Visiting Museums with Neurodivergent Kids

Imagine this…You and another family are planning a fun trip to the museum with your 7 year old kids, Lilah and Grey. There will be dinosaurs, interactive exhibits, a play area! What’s not to love? Once you arrive, you head to a new exhibit about whales. The exhibit is busy, loud but no big deal. Your child, Lilah, rushes between displays not really paying attention to what they are seeing. Your friend’s child, Grey, is asking questions, standing in front of a display for a few moments before moving on. You call out for Lilah to see a display but she doesn’t seem to hear you. You wander through the exhibit, trying to keep track of Lilah amidst all the people. After about 10 minutes, you hear complaining. 

Grey reading the signs at the exhibit.

Lilah says she is tired. You dismiss her. We just got here, you say, let’s try seeing another exhibit. So you head to the dinosaur exhibit. Grey is super excited for dinosaurs. Lilah doesn’t seem to notice or care. When you arrive in the big dinosaur room, Lilah starts running around in the open space but sometimes running into people without realizing. You think, at least she is getting some energy out, but remind Lilah to watch her body and look around for other people. Grey is also energetic, but running to each exhibit to check it out. Lilah doesn’t seem to focus on anything in particular or be able to communicate clearly.  After another 10 minutes, Lilah start complaining. She’s tired, she has a headache, she wants to go home. You dismiss her again. We only got here 20 minutes ago! We are here with our friends and we cannot leave after just 20 minutes!

Moving on into the next area of the museum, you visit the kids interactive play area. More people. More noise. More colours. More displays and lights. But where is Lilah? You start to panic looking through the immediate area. Suddenly you hear some raised voices coming from a closed off area calling out about a lost child. Lilah is found in a quiet spot – the baby nursing and feeding area. When you arrive, she is hiding in a fetal position a corner. She has her eyes closed tightly and hands over her ears. Lilah says she must go home now. She’s too tired to stay. You coax her out from the corner getting her to lie down on a bench. You try to reason with her:  We are trying to enjoy the afternoon with our friends. We’ve only been here 30 minutes! We are not leaving yet. But Lilah is done. She’s in full shutdown mode. 

Lilah, a neurodivergent kid, shut down in the baby nursing area, which was the only quiet space she could find to regulate.

Lilah clearly struggles in busy, overstimulating environments such as a museum. Many kids do. Some parents would avoid busy overstimulating environments however that is not real life. Also why should Lilah not experience a museum with a friend just because she gets overstimulated and shuts down? Perhaps there is another way to handle this situation.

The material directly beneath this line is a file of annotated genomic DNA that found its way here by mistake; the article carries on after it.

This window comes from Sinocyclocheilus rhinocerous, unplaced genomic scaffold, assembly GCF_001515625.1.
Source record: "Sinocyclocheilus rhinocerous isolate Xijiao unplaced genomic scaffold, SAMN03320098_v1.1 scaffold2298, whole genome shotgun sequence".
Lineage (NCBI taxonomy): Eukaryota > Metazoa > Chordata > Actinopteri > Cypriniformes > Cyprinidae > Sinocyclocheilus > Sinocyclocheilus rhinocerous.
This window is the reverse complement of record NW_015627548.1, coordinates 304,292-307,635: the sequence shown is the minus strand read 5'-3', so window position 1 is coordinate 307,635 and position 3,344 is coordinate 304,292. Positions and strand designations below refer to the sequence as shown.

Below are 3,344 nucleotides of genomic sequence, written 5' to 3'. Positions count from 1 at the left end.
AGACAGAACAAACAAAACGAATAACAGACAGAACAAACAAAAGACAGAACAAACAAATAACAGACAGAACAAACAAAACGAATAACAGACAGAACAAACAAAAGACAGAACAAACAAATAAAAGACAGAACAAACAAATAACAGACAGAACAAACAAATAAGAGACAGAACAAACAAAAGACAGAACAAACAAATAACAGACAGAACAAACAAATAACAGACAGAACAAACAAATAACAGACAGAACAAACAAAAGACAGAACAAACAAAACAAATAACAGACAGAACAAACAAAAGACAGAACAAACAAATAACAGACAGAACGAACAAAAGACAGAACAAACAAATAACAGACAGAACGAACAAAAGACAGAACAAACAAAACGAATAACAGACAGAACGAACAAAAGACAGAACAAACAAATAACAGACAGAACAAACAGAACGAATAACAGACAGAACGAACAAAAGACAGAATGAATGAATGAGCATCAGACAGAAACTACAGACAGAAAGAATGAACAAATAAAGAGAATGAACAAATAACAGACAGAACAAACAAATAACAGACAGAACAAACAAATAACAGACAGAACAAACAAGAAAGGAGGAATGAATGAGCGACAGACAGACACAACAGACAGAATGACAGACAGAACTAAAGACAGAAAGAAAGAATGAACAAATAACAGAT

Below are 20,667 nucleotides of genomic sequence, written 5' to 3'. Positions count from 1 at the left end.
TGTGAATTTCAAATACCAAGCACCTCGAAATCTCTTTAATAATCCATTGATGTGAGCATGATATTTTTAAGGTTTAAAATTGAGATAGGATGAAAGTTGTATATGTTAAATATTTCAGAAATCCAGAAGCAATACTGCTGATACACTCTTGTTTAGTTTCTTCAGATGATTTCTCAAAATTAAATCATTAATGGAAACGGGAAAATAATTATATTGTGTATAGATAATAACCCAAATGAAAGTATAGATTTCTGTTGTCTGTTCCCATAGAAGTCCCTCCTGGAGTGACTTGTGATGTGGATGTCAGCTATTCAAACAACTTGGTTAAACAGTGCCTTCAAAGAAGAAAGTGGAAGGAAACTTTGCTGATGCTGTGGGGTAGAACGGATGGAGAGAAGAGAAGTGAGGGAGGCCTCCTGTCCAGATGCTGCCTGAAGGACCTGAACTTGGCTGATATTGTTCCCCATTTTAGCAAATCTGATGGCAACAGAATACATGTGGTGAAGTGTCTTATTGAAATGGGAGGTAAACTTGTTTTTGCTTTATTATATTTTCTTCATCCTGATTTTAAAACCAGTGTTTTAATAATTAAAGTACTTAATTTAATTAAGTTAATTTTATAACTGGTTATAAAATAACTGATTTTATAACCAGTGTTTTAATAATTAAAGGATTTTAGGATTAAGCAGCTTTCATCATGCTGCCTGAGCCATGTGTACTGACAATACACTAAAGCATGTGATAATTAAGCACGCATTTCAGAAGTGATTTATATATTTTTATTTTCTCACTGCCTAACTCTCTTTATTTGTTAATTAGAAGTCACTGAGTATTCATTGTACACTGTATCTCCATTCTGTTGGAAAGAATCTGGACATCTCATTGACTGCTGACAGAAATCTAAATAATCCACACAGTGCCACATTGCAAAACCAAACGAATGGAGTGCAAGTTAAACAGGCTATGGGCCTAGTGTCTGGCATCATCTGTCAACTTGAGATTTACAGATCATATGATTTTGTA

If you need more information about overstimulation and meltdowns, then check out the Meltdowns happen post here. If you want to know more about what neurodivergence is, I have more details in this post.

Do you know any museums that are neurodivergent kid friendly? Please leave comments below to share your knowledge for others. Also check out who have far more information that my OT Living with Kids experience. Navigating a child’s big emotions and behaviours can be very challenging as a parent. If needed, please seek the support of an OT or psychologist. Speak with your doctor. Here are a few of my general tips and tricks: 

How to plan a trip to a museum with a child who is neurodivergent:

Museums are often built to be immersive, interactive, sensory experiences to help teach and interpret information. A huge amount of time and money are invested into these spaces to translate the museum’s knowledge to the public. Visiting a museum with a child (or another adult) who is neurodivergent requires a bit of planning and preparation, but can have long-standing impact on that person’s life.

  • Plan in advance.
  • Check out the museum website. Some museums have developed policies helping any visitor with neurodivergence. Dedicated visitor hours are quieter, have fewer people admitted and are less stimulating (e.g. lights not too bright or too dim, noise levels lower) to ensure a more positive experience. Some museum have designated areas where people can decompress.  
  • Arrive early. Ideally at opening and try to leave within the first 2 hours of opening as museums often get busier later in the day.
  • Plan breaks. How often you break will depend on your child so follow your child’s lead. If you need to pause somewhere quiet for a few minutes every 10 minutes, then do that. Or perhaps you can do one exhibit, then break for a snack. If allowed, you can go outside for a moment and return.